Deborah D. McAdams /
07.20.2009 11:30 AM
TV Sets Outnumber People in U.S. Homes
NEW YORK: American homes shelter more TV sets than people, according to the just-released 2008 Television Audience Report from Nielsen. The average number of TV sets per home is 2.86, versus 2.5 people. The per-home count of TV sets represents an 18 percent increase over 2000, when Americans had an average of 2.43 TV sets per home. The average number of people per TV household has remained at around 2.5 since 1990, when each home averaged about two TVs apiece.
More than half of homes had three or more TV sets in 2008; 28 percent had just two, and 18 percent of the 114.5 million U.S. television households had just one set.
As for the folks living in TV households, women are on the decline while men are increasing. Women 35 and older outnumber men, who dominate the 18-34 demographic.
RECEPTION & PERIPHERALS
Among other findings, Nielsen said that 11 percent of TV homes rely on over-the-air reception; 38 percent have digital cable; 88 percent had a DVD player; 72 percent, a VCR.
BROADCAST CHANNEL GROWTH
The over-the-air homes had an average of 17.7 stations to choose from last year, compared to 11.7 in 1990. Not accounting for the changes wrought by the digital transition, 37 percent could tune in 20 or more; 42 percent could get up to 14 stations, and 9 percent received 30-plus.
Among broadcast households, the average number of channels people actually watch remains relatively constant—the overall average was 4.4 out of 17.7.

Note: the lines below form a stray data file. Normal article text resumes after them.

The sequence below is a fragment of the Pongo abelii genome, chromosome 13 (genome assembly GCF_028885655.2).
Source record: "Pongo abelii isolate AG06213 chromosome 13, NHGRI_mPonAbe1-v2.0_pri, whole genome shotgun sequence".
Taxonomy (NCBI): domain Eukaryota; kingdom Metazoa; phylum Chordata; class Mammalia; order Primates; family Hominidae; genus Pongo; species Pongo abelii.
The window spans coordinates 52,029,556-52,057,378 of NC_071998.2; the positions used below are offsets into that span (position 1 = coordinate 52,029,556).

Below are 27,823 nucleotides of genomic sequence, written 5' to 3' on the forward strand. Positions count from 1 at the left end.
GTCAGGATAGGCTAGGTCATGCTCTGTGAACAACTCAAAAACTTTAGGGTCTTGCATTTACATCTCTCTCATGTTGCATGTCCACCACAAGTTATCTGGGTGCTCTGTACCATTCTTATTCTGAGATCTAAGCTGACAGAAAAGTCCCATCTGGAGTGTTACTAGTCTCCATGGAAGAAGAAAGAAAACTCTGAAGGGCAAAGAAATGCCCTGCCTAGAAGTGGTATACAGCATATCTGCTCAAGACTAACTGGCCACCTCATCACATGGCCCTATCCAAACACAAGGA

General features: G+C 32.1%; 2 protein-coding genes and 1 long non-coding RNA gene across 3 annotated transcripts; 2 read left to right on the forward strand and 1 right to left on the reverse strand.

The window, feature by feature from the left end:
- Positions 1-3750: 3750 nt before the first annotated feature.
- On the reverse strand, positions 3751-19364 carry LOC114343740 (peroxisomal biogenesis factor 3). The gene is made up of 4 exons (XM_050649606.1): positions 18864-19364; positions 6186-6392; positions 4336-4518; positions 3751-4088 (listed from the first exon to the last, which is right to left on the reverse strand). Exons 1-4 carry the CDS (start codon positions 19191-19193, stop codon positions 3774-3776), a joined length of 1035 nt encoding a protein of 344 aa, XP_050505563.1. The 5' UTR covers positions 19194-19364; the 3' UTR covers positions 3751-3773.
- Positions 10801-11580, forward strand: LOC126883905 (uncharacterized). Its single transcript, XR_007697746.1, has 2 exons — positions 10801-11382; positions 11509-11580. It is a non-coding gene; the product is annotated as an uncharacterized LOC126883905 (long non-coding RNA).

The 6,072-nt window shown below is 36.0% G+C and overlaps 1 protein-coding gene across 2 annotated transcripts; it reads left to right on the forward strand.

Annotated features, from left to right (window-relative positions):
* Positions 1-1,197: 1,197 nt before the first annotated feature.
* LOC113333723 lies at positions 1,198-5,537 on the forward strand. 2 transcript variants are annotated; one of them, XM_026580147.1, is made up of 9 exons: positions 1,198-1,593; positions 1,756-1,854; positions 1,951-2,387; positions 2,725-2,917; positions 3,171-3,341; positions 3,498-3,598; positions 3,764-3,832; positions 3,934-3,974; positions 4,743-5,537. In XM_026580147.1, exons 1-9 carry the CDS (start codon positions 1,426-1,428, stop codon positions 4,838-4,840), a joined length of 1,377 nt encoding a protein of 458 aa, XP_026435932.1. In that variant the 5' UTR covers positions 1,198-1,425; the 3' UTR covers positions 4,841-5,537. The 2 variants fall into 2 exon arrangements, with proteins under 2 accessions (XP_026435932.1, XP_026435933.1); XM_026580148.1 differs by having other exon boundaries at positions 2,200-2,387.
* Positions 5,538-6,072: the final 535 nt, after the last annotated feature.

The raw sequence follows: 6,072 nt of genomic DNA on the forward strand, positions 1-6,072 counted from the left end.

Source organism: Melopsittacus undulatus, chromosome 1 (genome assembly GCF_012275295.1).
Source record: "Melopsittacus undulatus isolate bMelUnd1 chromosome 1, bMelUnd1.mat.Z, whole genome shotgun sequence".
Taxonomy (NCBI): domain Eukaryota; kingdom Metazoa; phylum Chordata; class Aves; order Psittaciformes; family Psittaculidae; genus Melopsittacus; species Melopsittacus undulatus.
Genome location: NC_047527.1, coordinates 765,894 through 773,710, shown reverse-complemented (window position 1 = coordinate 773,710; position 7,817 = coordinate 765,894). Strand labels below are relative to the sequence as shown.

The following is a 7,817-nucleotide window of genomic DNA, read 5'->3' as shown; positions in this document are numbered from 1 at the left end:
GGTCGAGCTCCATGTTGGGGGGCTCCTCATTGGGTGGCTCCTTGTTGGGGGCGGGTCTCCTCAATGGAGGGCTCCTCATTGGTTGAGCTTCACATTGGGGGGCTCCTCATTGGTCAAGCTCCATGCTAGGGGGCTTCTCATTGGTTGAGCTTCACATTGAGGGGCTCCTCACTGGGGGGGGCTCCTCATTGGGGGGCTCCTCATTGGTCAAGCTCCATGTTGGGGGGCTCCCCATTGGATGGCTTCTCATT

Households that received only 8.1 channels tuned into 3.3 on average, or 41 percent. Households getting 15 channels tuned into 4.3, or 29 percent. Those with 25 channels watched 5.0 or 20 percent; 44-channel households watched 6.0 or 14 percent.
PAY TV CHANNEL GROWTH
TV households with cable or satellite had an average of 130 channels, compared to 33 in 1990. Those households tuned into an average of 17.8, or 14 percent of the available roster.
During the 2007-08 TV season, households tuned in 58 hours and 27 minutes per week, a 40-minute increase from 2007, and an increase of nearly 10 hours from 1990.
Women 18 and older watched the most TV, averaging 37 hours, 52 minutes a week. Men of the same age range averaged 33 hours, 43 minutes.
Prime-time continued to demand the highest proportion of viewing with 24 percent.
Ad-supported cable networks dominated total-day viewing with 58 percent. Broadcast network affiliates took 37 percent. In prime time, cable remained the same while 45 percent of viewers tuned into network affiliates.
Dramas were tops among genres, comprising 36 percent of prime-time programs. Live variety shows represented 27 percent of the total, followed by comedies with 16 percent.
The number of 30-second spots in prime time increased 2 percent, while 15-second ads decreased likewise. Prime-time commercials totaled 12,843, compared to 12,618 in 2007 and 4,990 in 1990.
Advertisers spent $42.3 billion on TV spots in 2008 compared to $41.4 billion in 2007, excluding syndication. Broadcast networks took $22.5 billion, down $1 billion from the year before. Cable nets took $16.6 billion, up $1.9 billion.
The entire report is available here.
(Cover image by Andrea Pi; story image by Susan Smith)